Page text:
We all know how important water intake is for our overall health and well-being. Our bodies are around 60% water, and it helps with a number of bodily functions. Brain health, joint health, and waste removal all need enough water to function properly. So how much water should seniors drink each day to keep all these body systems working well?
How Much Water Should a Senior Drink Each Day?
Studies suggest everyone should drink between 56 and 64 ounces of water per day, which works out to between 7 and 8 8-ounce glasses per day. This sounds like a ton of water. Elderly people in particular may be less likely to want to drink large quantities of water so they don’t spend their entire day in the bathroom.
There are some tips and tricks you can use to help your loved one meet the recommended water intake for seniors without feeling like you are spending the entire day nagging them to drink more water.
Offer smaller amounts of water or other fluids more often rather than expecting a senior to drink a large amount of water at one time.
Fill a water bottle that your loved one can sip on throughout the day. Mark the bottle so you can track how many ounces have been drunk and have a visual goal for water intake.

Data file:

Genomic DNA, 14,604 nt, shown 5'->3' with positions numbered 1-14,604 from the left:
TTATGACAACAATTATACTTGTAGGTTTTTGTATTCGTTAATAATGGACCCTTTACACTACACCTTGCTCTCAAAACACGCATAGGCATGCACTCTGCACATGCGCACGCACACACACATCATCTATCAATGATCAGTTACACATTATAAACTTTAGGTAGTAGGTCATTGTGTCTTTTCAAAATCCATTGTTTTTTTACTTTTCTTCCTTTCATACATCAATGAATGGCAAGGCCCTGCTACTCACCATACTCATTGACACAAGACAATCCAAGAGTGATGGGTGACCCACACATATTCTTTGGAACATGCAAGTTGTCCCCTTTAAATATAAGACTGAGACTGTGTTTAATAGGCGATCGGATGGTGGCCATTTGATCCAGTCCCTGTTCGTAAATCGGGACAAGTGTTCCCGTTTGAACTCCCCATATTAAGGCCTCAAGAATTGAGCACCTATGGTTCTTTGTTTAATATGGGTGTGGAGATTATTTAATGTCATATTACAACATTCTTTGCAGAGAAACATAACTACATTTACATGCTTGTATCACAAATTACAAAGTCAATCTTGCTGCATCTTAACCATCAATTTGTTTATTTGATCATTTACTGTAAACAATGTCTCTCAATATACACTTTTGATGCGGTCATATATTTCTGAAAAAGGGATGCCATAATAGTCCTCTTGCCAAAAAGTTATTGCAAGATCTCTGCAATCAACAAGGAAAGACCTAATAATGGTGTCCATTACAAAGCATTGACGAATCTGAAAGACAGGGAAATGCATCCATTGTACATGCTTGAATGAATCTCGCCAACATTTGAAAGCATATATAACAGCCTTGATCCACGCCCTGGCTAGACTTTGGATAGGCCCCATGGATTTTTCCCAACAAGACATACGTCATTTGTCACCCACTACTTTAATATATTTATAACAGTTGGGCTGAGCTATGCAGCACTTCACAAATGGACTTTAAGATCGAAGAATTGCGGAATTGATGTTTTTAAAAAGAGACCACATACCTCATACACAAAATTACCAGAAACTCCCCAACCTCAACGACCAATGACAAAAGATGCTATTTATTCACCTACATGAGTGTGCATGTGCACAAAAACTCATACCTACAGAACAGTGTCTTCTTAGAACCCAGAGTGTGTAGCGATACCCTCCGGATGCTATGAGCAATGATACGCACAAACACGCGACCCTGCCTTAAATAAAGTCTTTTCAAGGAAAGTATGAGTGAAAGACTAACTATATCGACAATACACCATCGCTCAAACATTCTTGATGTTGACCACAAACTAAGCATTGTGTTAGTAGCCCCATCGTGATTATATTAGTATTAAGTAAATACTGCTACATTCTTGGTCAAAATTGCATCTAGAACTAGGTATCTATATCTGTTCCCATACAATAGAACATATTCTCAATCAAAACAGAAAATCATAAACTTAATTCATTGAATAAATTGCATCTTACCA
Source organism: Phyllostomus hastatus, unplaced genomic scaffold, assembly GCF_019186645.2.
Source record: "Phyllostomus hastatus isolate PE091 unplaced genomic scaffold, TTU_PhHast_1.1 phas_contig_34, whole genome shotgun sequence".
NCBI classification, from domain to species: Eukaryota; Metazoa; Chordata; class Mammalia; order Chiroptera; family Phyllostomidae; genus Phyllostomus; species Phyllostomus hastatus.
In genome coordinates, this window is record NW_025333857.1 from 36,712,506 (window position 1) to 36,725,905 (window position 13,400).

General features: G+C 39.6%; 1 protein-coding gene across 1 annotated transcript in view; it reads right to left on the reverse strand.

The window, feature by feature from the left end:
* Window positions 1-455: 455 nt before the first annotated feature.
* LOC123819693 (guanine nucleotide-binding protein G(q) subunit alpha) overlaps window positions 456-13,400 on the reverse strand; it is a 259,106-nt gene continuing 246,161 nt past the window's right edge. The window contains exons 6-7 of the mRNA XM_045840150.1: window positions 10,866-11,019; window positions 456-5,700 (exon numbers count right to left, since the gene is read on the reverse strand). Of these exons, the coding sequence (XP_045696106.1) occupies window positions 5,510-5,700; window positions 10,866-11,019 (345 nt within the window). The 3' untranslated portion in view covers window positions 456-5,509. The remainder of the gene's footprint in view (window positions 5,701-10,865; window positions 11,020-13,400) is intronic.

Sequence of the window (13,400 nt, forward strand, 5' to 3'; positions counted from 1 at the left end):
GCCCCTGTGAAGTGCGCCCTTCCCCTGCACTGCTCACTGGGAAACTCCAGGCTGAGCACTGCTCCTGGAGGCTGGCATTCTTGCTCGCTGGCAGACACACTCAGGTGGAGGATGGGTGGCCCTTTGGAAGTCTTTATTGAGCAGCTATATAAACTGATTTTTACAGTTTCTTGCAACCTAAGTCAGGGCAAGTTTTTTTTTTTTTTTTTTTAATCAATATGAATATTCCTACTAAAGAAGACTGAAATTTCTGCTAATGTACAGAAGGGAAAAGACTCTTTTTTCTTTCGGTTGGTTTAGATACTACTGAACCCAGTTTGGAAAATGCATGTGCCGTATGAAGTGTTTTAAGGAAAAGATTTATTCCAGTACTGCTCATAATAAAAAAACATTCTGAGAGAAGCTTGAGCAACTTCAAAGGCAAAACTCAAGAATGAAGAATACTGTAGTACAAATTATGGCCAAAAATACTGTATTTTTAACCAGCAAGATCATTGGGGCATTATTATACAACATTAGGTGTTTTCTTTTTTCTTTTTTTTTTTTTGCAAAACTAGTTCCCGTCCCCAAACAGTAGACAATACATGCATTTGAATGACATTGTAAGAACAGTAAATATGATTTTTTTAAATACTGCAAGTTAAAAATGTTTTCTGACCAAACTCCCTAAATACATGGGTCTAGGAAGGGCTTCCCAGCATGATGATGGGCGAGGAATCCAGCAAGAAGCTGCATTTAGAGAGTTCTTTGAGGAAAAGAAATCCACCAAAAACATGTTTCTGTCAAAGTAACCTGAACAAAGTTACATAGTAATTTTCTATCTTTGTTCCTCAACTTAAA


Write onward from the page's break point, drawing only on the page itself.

Add some fruit to plain water to make it more palatable and add nutrition at the same time.
Provide a beverage appealing to the senior. You can meet your hydration goals without solely drinking plain, boring water.
Find out if your senior loved one prefers drinking through a straw.
Add water-rich fruit or other foods high in water content (like cucumbers, tomatoes, and watermelon) to the diet to supplement water intake.
Identify any continence concerns that may be making the senior reluctant to drink. Consider keeping a log of water intake and bathroom visits or incontinence issues.
For a variety of reasons, it is easy for a senior to become dehydrated and not meet their recommended fluid intake for the elderly of 56 ounces per day. Dehydration is dangerous and can happen quicker than you think. Some signs of dehydration to watch out for include:
Feeling very thirsty
Unable to produce tears
Not urinating often enough
Dark-colored urine (ideally, urine should be almost colorless)
Dizziness or lightheadedness
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What About Caffeine?
Studies have shown that while there are other risks associated with drinking too much caffeine - such as increasing the need to urinate, headaches, and insomnia, it does not actually dehydrate you. Water is and will always be the best fluid to drink to meet your minimum fluid intake for the elderly, but at least when it comes to dehydration concerns, you can drink your morning coffee in peace.
Remind your senior loved ones to listen to their bodies. It sounds very obvious, but if they are feeling thirsty, they should drink something.